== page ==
How will the parties cope? Bets are on and stakes couldn’t be higher
In a period of huge political uncertainty with Brexit, Trump and other world leaders including Putin jostling for stronger positions, Prime Minister Theresa May has thrown her hat into the ring by calling a UK General Election. If she manages to get her surprise snap poll, announced in Downing Street earlier today, through the House of Commons it will be held on 8 June this year. Mrs May wants her own mandate to counter Opposition arguments that she’s unelected which she feels weakens her Brexit stance.
The PM spoke of a unifying campaign, in stark contrast to the EU referendum when blue on blue wars were played out in the media. Her strategy, to be overseen by election guru Lynton Crosby, will portray the Conservative Party as united and listening to 17.4m Brexit voters. Mrs May says a General Election will secure the strong and stable leadership that the UK needs. Her success would then be on her own manifesto rather than on David Cameron’s, which the Tories who have triggered her defeats in the House of Commons have used against her.
Mrs May’s speech today silences SNP talk of a second independence referendum as the party could be painted as a divisive force. Expect the SNP to hold a lot of seats, possibly with reduced majorities. Once they have regained ground, they will argue that Mrs May’s bid to increase her power base has been more important than achieving a good deal for the Scots particularly who favoured staying in the EU.
Labour is in all-out war already, following talk of mandatory reselection of MPs before they fight the election. The moderates will expect a wipe out, especially in the North of England, where traditional Labour voters don’t vote for Mr Corbyn.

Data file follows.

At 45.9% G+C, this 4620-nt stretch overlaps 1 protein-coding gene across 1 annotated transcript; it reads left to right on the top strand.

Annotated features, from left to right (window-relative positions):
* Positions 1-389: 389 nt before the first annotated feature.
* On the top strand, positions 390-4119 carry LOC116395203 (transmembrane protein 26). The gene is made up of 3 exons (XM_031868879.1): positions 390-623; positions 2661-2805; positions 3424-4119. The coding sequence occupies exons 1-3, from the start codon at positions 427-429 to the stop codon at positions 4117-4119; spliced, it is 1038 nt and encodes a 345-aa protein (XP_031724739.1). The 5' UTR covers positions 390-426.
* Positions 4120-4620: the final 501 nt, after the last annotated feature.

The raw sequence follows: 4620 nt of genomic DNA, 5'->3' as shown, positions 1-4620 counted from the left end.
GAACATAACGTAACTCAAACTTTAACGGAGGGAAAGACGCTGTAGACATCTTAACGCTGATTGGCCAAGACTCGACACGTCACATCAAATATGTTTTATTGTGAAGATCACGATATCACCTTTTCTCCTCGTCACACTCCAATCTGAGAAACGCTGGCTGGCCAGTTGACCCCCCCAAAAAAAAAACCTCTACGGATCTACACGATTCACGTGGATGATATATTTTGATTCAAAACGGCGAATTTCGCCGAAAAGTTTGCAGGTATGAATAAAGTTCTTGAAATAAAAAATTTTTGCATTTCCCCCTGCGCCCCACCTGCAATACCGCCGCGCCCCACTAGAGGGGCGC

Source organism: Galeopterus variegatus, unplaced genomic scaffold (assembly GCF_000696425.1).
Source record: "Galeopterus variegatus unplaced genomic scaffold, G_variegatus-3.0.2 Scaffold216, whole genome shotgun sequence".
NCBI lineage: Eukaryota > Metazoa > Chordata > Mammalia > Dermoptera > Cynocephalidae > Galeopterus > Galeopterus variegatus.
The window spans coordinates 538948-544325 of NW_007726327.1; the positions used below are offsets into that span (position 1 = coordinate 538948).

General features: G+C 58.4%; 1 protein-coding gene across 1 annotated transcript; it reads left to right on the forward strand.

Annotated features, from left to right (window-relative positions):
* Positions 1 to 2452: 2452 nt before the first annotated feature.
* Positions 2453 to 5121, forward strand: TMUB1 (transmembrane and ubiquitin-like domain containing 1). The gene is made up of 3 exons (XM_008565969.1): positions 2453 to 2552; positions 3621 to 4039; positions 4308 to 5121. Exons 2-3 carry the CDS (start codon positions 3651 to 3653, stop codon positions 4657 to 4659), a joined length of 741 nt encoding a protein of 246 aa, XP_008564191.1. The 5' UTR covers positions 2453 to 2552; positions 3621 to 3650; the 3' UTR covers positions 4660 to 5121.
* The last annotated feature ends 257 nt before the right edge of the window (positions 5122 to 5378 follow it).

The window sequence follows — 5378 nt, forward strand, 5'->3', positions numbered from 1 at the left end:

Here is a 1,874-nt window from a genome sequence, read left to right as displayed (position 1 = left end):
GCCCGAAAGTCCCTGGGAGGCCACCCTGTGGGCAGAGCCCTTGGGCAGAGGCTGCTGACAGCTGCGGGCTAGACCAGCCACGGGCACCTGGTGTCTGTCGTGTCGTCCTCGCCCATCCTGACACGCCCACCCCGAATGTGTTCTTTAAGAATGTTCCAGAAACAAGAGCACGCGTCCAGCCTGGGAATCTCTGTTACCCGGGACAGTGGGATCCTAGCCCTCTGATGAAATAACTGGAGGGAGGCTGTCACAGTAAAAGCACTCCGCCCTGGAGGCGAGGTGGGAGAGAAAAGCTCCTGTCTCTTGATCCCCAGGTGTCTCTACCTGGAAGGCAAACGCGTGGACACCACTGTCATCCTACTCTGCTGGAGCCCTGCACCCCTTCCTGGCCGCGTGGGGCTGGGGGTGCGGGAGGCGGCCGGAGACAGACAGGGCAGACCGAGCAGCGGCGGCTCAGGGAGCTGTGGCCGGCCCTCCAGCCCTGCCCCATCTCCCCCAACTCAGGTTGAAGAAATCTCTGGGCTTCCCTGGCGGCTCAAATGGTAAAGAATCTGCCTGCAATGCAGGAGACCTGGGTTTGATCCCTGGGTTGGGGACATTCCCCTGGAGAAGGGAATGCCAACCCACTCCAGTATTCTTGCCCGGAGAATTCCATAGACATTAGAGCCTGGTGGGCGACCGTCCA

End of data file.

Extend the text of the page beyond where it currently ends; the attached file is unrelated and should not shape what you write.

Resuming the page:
Meanwhile it seems unlikely that former UKIP leader Nigel Farage will stand again, as this would involve giving up his new jet set lifestyle. UKIP Leader Paul Nuttall will have to stand after his humiliating Stoke-on-Trent defeat. UKIP could focus efforts on the Kent coast, Essex and the North. Arron Banks will stand in Clacton against former UKIP MP Douglas Carswell, although it’s unclear who for yet.
The Liberal Democrats will no doubt support another General Election. They’re weakened but they will expect to pick up Remain seats including in London and Manchester. The party’s former South West heartlands are generally lost, apart from key target seats like Taunton Deane and Yeovil. But the Lib Dems will have to overcome losing troops and funding after being annihilated in the 2015 election.
The Lib Dems and Labour will fight it out for London’s Remain vote. Conservatives in the capital will be hoping that strong messages of unity will seep through.
Key seats in the north will also be ones to watch. UKIP are unlikely to be strong enough to steal Leave votes from the Conservatives, repeating what we saw recently in Copeland.
Mrs May has talked of providing certainty but don’t expect that for the next two months. The Conservatives should secure a larger majority, Labour moderates could split or get rid of Corbyn, the Liberal Democrats could pick up seats and the SNP will be emboldened in their second referendum push. The only parties with anything to lose are Labour and UKIP.
This is a bold and decisive move from the PM, who was only recently nicknamed ‘Theresa May-be’. The lack of leaks and the smooth announcement indicate that this was heavily planned – only her top team would have been aware. Having a larger majority, where she has a hand in selection, weakens her backbenchers – especially heavy Leavers or Remainers.
It’s a calculated risk. Voters won’t back an election for personal gain, which is why her speech was so important. As the Prime Minister criticised other parties’ games, she appearing to be playing it straight for the good of the country. She spoke of wanting to ensure the UK’s strong leadership during Brexit. This indicates that Mrs May’s campaign will be personal. Her ratings are sky high, so expect a popularity contest or a May Vs Corbyn battle.